Dynamics, in 3D animation, refers to a rigged system that moves secondary to a main object and usually does so automatically, where the animator can control certain characteristics to their liking. Real life representatives of this would be how the tail of a dog sways with its movement or how the feather of a quill dances as an author writes. Aspects of movement the animator would control in 3D would be things like how much the dynamic should sway and how rigid it would appear.
In Octonauts we saw the benefit for this kind of system because many of the characters have external body parts or accessories that would move in this fashion (Figure 1). In turn, it would also be beneficial for the animator as it means less work, where secondary action is now automated instead of having to be animated by hand using key frames. A system was then needed where a dynamic rig could be rolled out to any rigger that wanted a quick dynamic rig. Therefore we took advantage of 3D Studio Max’s scripting language Maxscript where we could create our own tools, with simple user interfaces, that would be easily useable studio wide.
Max has built-in dynamic features such as cloth, hair and particles that can provide great final results. However these setups can be pretty heavy on memory and often hard to manage in terms of getting specific dynamic results. So a simplified, customisable version of a dynamic rig was required.
Firstly, some experimenting was done where we tested numerous methods of dynamics and then tried to incorporate them into a controllable system. One of which was to make use of Max’s object space modifiers such as Flex combined with creating a Spline IK system , where the spline of the IK system would have the flex applied, thus driving the joints that would then deform the mesh. This worked to some extent; however we were quite restricted when it came to adding further control.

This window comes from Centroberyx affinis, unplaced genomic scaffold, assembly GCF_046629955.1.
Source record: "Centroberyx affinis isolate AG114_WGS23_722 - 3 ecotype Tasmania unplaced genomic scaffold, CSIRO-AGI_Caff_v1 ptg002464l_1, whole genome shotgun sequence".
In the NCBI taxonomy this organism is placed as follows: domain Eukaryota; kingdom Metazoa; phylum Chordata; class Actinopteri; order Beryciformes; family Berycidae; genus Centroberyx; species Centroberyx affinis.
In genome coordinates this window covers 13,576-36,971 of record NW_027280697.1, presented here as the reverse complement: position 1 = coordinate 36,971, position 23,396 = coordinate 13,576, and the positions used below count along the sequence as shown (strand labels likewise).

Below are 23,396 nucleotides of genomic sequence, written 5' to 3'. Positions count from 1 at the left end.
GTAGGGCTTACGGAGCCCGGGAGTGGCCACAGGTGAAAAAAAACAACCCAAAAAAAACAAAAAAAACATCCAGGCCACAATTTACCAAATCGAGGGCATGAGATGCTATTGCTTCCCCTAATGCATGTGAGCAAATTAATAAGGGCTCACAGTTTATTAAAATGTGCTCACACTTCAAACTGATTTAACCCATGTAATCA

Inevitably we arrived at using Max’s built in spring controllers in order to create a dynamic system that allowed greater control. In this system a bone hierarchy is created and IK Solvers are made for each refinement. A Spring Controller was added to each of the IK solvers where there is access to extra primitive attributes such as Mass and Drag that can alter the dynamics accordingly.
Once we concluded that the Spring Controller was the method we would use for the dynamic system, we then had to automate the process of creating a rig by making a custom tool using Maxscript. This is because the process of manually creating a rig like this would be very time consuming for a rigger and it also eradicates the possibility of human error. This is the case for most rigging steps at a studio level, where tools like this one are made for re-occurring character setup procedures.
We created a simple dialog for this tool as shown (Figure 2). Firstly the rigger inserts a character name for the dynamic along with a name for the position, so there is no confusion when it comes to further work like skinning.
Then the rigger selects the amount of bones as required for the size of the dynamic area. When these are set the rigger then selects Create Dynamics Build where it will create a point helper and the set amount of bones for this rig, these are then moved and rotated into place according to the area of the mesh that will be dynamic. Once the rigger is content with the positioning of the build, the Rig Dyn! button is pressed where all the functions needed to create this spring controlled rig will run and produce a dynamic system (Figure 3).
The rig consists of an FK system that can be controlled in a normal fashion (by switching Dynamics to Off ) where the movement of the FK CTRLs will drive the spring controller, causing the bones to move secondary to the primary action. The strength of the dynamic can then be adjusted or animated accordingly via the attributes on the base CTRL. So the dynamics can appear stiff.
Please take a look at the demonstration video for a more detailed look at this setup.
Any questions, please post a comment here, I'll be happy to get back to you!